Last week a new woman started in my aikijujutsu class. We trained together all evening, and had a ball. But still, she kept saying, Sorry, you must be so bored! or Sorry, I feel really guilty for spoiling your training. It didn’t matter how many times I assured her I was having a great time.
And I understand why she felt that way. If I was in her position, I would surely be just as worried about my partner feeling bored.
But I was genuinely not bored in the slightest!
Brian Johns has an excellent article on the reasons to teach beginners in the martial arts. His main reasons are:
- To practise empathy and compassion – you were like that too once!
- To refine, expand and experiment with your teaching
- To challenge yourself – because beginners haven’t yet learned the “programmed” moves and responses of more experienced students
These points are spot on. I would add that there can also be an emotional richness and beauty in working with beginners. Something clicked in this lesson; and I suddenly realised that different partners are just gateways to different parts of the whole.
It’s like the famous story explains:
The blind man who feels a leg says the elephant is like a pillar; the one who feels the tail says the elephant is like a rope; the one who feels the trunk says the elephant is like a tree branch; the one who feels the ear says the elephant is like a hand fan; the one who feels the belly says the elephant is like a wall; and the one who feels the tusk says the elephant is like a solid pipe.
A king explains to them:
All of you are right. The reason every one of you is telling it differently is because each one of you touched the different part of the elephant. So, actually the elephant has all the features you mentioned.
The black belt on the other side of the room can offer me plenty of things this beginner can’t – the opportunity to express and receive more power and intent; and an enjoyable sense of stress and risk. He or she can probably also show me more subtle and advanced aspects of the techniques.
But this new woman can offer me other valuable things, including exposure to her pure “beginner’s mind” (to cite the classic Zen Buddhist concept).
The martial arts are so complex and rich, we are never going to learn any more than a fraction of the whole anyway; so in that sense there is no rush.
Teaching her just one throw was fascinating; as every tiny movement within it needed attention and focus. It felt like slowing down time and learning the movement with a new intensity and attention to detail. Like an infinite fractal opening up . . .
I think of William Blake’s opening to Auguries of Innocence:
To see a world in a grain of sand.
An anonymous online writer explains this line as follows:
One can find vast truths in the smallest of things – or to put it in fashionable literary terms, he’s dealing with the microcosmic as representative of the universal. So, knowledge of the whole world can be gained from examining its smallest constituent part.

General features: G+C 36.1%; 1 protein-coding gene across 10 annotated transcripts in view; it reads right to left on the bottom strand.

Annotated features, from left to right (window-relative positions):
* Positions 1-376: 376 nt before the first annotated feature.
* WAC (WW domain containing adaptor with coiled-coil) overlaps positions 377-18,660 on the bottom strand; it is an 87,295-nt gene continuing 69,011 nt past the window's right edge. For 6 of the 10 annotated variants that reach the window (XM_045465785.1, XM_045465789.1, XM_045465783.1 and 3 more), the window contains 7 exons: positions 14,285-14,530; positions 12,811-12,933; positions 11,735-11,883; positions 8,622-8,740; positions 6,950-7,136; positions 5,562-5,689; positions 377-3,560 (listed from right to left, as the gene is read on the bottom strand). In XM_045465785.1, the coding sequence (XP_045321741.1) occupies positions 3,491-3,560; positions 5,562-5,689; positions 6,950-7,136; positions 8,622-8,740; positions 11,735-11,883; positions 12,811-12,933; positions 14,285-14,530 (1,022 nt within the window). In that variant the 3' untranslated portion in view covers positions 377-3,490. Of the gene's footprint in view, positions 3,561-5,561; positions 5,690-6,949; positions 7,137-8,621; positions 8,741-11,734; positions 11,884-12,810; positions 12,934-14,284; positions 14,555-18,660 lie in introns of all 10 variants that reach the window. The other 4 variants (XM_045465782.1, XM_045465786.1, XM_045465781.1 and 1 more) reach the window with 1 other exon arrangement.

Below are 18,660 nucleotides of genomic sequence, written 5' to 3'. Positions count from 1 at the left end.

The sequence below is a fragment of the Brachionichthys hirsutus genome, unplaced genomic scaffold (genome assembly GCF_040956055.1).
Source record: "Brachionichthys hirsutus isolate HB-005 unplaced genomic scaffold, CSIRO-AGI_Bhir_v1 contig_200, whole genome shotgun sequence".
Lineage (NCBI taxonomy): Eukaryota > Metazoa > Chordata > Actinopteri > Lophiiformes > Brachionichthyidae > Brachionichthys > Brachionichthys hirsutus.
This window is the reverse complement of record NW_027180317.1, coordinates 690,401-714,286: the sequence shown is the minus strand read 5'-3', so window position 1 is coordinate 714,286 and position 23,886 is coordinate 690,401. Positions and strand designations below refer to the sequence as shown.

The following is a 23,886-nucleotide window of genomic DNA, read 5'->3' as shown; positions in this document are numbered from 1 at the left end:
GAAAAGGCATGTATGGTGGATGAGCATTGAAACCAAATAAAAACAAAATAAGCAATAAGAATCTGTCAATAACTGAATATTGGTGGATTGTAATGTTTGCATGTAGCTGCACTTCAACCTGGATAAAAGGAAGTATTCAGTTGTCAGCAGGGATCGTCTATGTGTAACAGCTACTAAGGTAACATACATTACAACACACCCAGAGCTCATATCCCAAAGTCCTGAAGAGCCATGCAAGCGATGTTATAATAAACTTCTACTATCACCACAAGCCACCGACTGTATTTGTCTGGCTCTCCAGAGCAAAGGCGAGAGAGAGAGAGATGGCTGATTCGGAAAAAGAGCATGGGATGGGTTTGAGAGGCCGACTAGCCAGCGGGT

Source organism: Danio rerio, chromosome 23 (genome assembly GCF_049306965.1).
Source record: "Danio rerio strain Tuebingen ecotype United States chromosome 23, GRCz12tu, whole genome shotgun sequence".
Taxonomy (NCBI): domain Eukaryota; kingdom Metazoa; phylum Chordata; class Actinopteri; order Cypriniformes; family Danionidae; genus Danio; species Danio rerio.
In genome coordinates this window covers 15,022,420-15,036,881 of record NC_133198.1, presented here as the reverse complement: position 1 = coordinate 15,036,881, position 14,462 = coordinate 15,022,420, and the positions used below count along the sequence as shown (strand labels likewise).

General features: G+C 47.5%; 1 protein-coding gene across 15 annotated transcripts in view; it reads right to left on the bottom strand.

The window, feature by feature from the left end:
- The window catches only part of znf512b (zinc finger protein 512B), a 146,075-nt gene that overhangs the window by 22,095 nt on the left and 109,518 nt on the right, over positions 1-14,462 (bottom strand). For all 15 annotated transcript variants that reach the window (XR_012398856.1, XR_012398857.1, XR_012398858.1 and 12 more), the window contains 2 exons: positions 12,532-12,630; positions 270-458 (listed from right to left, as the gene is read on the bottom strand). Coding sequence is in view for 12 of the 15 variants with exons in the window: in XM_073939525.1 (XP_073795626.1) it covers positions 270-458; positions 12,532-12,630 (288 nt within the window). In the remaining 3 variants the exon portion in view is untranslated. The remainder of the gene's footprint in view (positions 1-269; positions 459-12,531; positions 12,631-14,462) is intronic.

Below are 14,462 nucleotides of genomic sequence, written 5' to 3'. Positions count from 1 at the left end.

My Aikido teacher says: The older I get, the deeper I want to go into narrower topics. I could write a book – or three books – just about kamae! [combative stance].
Even as recently as a year or so ago, I admit I would have felt a sense of losing out by being partnered with this beginner all evening. I would still have helped her because it was the right thing to do; but with a sense of noble, slightly injured self-sacrifice.
Something’s changed. I think it’s a growing confidence that there is enough learning to go round; and that I can genuinely learn just as much about martial arts from training with the vulnerable as with the powerful; from the inexperienced as much as the expert.
This reflects the Ninjutsu historian and author Antony Cummins’ description of moving through phases of your own spiritual development. In the early stages, you may go through a phase of finding those who are less developed dull, and even beneath you in a sense. But in time, you move beyond this phase, and the world becomes fascinating.
So one partner is genuinely no better or more valuable or interesting than another. Antony Cummins writes:
[…] the martial path has no end; linear thought is a process of modern man. There is no end, you realise that you are no longer working towards an end goal but it’s the journey itself that is the fascinating aspect. (To Stand on a Stone pp.274-5).
So if you’re a beginner reading this – in any martial art or sport – have faith! It’s very likely that your teacher or training partner really is enjoying working with you as much as they say – and not just pretending, to spare your feelings!
Hang in there, and one day you’ll hopefully realise the truth of this for yourself – as you join another beginner in the exciting early stages of their own journey . . .